-they're not very context independent, as in, if I want to understand some specific part of a book I'll likely have to read the entire thing while with internet articles I can read one part and ignore the rest. The main reason this is important is that I can read the parts I find valuable and ignore less valued things. Reading an entire book for one concept that takes 15 chapters to get to isn't great.
With SuperMemo, if there's a book I find interesting I'll generally try to find any alternative wikipedia article first or otherwise some other web article on the same idea. It's just takes so much more time to read and retain a book than to retain a smaller, denser article.
SuperMemo is a large part of it yeah. I’ve thought about how I will integrate that functionality in as the evidence is there that it works.
In certain domains I really disagree that books aren’t information dense. If you want to properly understand say philosophy, politics, literature it is essential to read primary sources which are often books. Reasons and Persons does not waste a page, for example.
Agree that a lot of books are padded as hell, but to say this is a problem generally with books is myopic. You might just be reading Self-Help and Management books which are notoriously padded out.
Personally I just use mails for that.
More specifically, I have a VPS with a dovecot mail server, and I wrote a set of tools to write almost anything to any of my maildir folder (shameless self advertising: https://github.com/sloonz/ua). Most of it is RSS feeds, but I also receive a daily summary of operations in my bank accounts (with boobank from weboob), new posts from a forum I’m subscribed to (with boobmsg's tapatalk plugin from weboob), and new posts from reddit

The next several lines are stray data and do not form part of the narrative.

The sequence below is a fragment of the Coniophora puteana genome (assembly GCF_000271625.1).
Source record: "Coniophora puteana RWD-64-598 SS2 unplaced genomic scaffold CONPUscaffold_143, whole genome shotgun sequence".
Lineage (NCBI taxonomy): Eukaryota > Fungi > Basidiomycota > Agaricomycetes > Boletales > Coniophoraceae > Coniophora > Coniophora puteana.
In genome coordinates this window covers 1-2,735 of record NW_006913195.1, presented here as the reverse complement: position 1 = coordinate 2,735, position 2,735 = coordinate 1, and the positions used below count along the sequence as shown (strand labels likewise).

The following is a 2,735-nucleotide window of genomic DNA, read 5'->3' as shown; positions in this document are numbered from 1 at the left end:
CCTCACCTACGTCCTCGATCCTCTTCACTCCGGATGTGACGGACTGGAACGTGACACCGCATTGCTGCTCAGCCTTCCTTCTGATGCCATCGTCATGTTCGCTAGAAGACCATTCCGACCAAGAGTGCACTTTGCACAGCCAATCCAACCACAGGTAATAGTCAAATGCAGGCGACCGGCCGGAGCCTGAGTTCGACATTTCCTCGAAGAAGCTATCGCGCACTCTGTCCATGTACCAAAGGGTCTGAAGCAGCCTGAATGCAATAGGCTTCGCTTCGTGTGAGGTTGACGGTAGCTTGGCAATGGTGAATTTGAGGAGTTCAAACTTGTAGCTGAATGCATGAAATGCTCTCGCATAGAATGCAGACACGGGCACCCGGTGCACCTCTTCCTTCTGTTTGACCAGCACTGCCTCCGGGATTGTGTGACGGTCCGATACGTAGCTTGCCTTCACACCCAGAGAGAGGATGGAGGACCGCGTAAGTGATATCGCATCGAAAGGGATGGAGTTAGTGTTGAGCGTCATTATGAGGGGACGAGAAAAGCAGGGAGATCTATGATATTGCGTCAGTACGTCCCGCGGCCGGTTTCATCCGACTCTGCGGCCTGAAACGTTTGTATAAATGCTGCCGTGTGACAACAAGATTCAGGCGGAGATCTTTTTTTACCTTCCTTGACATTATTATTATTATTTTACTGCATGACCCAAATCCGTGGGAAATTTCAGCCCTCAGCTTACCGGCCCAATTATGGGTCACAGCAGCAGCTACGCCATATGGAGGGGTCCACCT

I think part of the issue with the current inbound content queues (e.g. Instapaper, Pocket) is that they treat all content the same.
There is a difference between content I need immediately from content my future self will find interesting in the future.
there should be a way to rank/aggregate content according to this.
I think The Syllabus  is kinda like this for a certain type of content (mostly academic). It aims to find stuff that doesn't get attention in the regular surveillance capitalistic hellscape that is the internet. It's run by Evgeny Morozov, someone who's thinking I admire.
Currently, my online reading is mainly based on hn (and multiple sources that often get posted here ), The Browser , The Syllabus  and people I follow on Mastodon and Twitter. Basically in absence of how to find content for my future self, I look for content that is being recommended by people I admire.
: laphamsquarterly.org, slatestarcodex.com, ribbonfarm.com, etc.
What I see missing is an ecosystem of interoperable tools.
It would be great if I could have a location/format in which all my digital knowledge is stored. And then be able to use different tools which support multiple processes/flows:
* a flow for discovering content
* a flow for archiving the highlights I take on the web
* a flow for writing notes
it would be great if I could change any tool while keeping the flow intact.
The only thing that somehow mirrors this is Evernote + Readwise + IFTT. There are tons of integrations that allow you to populate Evernote from tweets, Highly, Kindle highlights, etc. What I would love is if I could easily swap Evernote with any other editor (e.g. Bear) without changing much.